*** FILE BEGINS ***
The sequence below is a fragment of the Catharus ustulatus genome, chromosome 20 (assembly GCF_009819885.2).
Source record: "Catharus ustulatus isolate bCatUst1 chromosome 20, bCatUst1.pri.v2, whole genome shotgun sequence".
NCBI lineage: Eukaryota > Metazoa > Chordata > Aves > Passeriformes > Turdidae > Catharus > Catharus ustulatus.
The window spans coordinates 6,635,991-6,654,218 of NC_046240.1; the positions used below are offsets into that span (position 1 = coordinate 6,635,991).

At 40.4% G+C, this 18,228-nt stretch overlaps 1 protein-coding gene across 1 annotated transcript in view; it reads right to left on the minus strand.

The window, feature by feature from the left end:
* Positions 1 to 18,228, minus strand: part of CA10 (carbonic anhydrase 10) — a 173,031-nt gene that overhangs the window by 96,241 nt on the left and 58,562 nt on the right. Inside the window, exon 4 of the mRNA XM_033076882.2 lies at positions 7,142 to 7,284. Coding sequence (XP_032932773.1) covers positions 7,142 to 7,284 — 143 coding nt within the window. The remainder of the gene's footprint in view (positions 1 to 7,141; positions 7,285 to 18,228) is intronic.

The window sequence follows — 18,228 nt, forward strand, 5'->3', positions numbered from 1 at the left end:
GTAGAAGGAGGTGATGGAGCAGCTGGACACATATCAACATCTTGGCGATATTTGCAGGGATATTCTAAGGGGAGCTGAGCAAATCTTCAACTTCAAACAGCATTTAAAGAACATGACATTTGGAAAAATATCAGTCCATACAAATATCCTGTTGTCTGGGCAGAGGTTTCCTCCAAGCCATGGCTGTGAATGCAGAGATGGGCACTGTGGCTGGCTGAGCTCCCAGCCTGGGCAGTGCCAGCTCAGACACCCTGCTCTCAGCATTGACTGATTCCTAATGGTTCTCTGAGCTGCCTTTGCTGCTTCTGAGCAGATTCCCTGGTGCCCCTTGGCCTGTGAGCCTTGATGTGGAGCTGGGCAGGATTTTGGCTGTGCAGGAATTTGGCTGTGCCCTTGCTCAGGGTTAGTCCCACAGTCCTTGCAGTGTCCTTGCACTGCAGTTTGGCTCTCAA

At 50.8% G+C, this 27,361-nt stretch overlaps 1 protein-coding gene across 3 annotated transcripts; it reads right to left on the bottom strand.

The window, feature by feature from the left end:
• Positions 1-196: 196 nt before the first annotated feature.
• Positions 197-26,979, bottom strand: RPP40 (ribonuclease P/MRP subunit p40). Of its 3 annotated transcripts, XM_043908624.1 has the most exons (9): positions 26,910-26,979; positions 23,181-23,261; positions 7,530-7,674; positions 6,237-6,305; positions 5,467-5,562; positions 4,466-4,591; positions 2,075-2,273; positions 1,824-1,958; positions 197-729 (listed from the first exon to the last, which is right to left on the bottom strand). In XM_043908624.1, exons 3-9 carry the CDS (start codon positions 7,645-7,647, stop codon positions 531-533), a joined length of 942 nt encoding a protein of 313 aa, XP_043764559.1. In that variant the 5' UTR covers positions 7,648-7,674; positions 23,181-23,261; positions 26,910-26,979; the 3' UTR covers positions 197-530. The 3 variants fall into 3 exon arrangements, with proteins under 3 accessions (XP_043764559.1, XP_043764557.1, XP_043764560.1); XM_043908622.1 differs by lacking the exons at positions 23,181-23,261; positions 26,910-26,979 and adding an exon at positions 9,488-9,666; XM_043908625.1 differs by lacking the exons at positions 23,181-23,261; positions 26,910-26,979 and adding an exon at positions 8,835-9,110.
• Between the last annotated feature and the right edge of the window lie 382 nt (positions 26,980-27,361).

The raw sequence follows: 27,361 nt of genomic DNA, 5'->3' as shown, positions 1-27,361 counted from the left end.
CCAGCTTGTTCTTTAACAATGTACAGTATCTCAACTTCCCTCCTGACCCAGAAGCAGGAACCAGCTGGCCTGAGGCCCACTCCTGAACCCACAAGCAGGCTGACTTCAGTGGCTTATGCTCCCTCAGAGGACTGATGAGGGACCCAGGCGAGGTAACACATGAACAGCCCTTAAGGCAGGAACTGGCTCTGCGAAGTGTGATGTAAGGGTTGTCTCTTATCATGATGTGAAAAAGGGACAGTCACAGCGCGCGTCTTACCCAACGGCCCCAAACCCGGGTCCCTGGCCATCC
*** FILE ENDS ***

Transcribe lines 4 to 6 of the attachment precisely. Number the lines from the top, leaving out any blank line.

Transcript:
The window spans coordinates 6,635,991-6,654,218 of NC_046240.1; the positions used below are offsets into that span (position 1 = coordinate 6,635,991).

At 40.4% G+C, this 18,228-nt stretch overlaps 1 protein-coding gene across 1 annotated transcript in view; it reads right to left on the minus strand.

The window, feature by feature from the left end: